Eilish O'Regan: Uncomfortable truths at heart of abortion vote
One of the many tests of how we will vote in the referendum on repealing the Eighth Amendment will be how we analyse and come to terms with uncomfortable truths.
It's a challenge for both sides of the argument as well as the wavering, undecided voters who could sway the eventual result.
The figures from the Department of Health in the UK confirm that a significant number of women from the Republic of Ireland are travelling to Britain every year to have an abortion after getting a diagnosis telling them their baby will have Down Syndrome.
There have also been abortions for spina bifida and cystic fibrosis.
All women were over 24 weeks pregnant and had received a full diagnosis.
The bare figures tell us little more than the condition diagnosed in the unborn baby.
There is no information on each woman's age or how many children she already had. We know nothing of each woman's personal, home or marital circumstances.
We know nothing of their hearts and minds.
The 141 women who were granted abortions after 24 weeks under Ground E - that their baby would be born with a severe disability - would have had to appear before two doctors.
Among them are parents who were told their baby had a fatal foetal abnormality such as Edward's Syndrome and would not live for long outside the womb.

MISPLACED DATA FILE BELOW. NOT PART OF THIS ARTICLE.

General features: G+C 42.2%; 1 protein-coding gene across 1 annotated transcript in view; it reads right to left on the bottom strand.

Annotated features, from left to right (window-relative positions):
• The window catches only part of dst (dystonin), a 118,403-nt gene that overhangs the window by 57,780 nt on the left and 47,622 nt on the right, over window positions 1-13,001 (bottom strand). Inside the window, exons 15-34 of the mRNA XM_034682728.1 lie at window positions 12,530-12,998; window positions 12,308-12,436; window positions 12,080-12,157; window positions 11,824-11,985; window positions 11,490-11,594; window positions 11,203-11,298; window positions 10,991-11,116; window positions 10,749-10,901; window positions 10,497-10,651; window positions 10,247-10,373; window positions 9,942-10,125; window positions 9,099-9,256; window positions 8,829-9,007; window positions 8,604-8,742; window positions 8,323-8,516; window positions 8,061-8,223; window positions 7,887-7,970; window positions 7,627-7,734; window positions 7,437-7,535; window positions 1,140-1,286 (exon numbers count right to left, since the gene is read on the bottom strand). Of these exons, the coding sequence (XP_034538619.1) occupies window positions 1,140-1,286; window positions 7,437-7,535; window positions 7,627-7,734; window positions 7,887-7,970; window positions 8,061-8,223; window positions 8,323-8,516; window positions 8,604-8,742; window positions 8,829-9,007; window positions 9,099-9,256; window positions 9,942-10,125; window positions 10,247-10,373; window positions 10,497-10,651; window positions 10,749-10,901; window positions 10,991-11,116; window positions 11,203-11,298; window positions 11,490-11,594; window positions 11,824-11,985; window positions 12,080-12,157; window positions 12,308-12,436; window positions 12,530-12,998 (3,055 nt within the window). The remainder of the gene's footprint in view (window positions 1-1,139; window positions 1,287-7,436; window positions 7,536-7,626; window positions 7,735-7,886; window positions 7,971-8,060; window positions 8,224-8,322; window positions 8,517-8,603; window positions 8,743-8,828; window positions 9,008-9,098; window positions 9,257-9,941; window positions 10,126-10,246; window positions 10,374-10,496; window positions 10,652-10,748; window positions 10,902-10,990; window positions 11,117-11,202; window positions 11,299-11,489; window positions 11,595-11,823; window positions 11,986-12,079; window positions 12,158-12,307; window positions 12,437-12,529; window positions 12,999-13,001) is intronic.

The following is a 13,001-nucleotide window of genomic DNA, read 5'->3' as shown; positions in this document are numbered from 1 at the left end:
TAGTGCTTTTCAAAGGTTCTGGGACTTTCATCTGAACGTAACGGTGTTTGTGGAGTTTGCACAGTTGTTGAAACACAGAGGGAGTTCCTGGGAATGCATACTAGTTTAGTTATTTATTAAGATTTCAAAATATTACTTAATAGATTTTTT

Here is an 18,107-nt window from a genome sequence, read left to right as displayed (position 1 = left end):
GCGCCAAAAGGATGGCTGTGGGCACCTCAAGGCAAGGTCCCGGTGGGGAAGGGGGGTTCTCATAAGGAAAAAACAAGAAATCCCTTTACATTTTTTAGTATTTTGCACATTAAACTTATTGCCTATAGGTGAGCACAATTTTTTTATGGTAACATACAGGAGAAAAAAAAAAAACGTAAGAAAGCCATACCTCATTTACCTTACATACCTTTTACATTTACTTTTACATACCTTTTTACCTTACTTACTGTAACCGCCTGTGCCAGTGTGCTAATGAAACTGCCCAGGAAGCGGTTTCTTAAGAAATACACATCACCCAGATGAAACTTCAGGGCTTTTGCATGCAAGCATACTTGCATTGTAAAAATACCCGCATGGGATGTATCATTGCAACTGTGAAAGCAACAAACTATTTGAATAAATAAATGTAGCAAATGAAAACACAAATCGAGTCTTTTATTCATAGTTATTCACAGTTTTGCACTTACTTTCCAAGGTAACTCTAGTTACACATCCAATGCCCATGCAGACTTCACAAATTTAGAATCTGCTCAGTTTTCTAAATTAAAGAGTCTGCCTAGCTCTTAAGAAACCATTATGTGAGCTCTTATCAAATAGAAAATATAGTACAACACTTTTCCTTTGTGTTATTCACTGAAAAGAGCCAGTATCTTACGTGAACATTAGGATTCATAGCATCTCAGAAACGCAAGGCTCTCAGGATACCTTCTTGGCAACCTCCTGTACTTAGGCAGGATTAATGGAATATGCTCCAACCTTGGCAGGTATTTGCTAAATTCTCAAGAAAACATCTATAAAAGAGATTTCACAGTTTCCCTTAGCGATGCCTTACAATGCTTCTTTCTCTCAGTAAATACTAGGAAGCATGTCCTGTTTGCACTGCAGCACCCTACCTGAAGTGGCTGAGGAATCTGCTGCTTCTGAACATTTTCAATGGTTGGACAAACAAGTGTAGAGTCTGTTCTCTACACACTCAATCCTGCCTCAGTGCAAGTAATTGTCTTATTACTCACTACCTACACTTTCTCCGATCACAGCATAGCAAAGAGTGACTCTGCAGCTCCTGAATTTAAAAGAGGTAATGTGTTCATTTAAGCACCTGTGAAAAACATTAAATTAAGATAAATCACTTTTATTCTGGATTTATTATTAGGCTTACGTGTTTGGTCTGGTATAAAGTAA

Health Minister Simon Harris, who is walking a tightrope in the run-up to the referendum, may have been ill advised to be so categorical that women in Ireland would not abort a baby with Down Syndrome.
His attempt to close down the debate on disability is understandable.
Disability will not be specific grounds for abortion under the new proposals. It will only be allowed in cases of fatal foetal abnormality which would lead to a baby dying before or after being born.
However, the issue of aborting Down Syndrome babies will not go away. It will continue to loom as the merits of unrestricted access to abortion in the first 12 weeks are debated.
Obstetricians insist only a screening test is available to women, giving them the odds of having a Down Syndrome baby, in that time. The test is not definitive and a diagnosis is not available at that stage.
However, the same odds can be interpreted in different ways by women, depending on their circumstances. It is one of the inconvenient truths we must acknowledge as we reflect on our vote.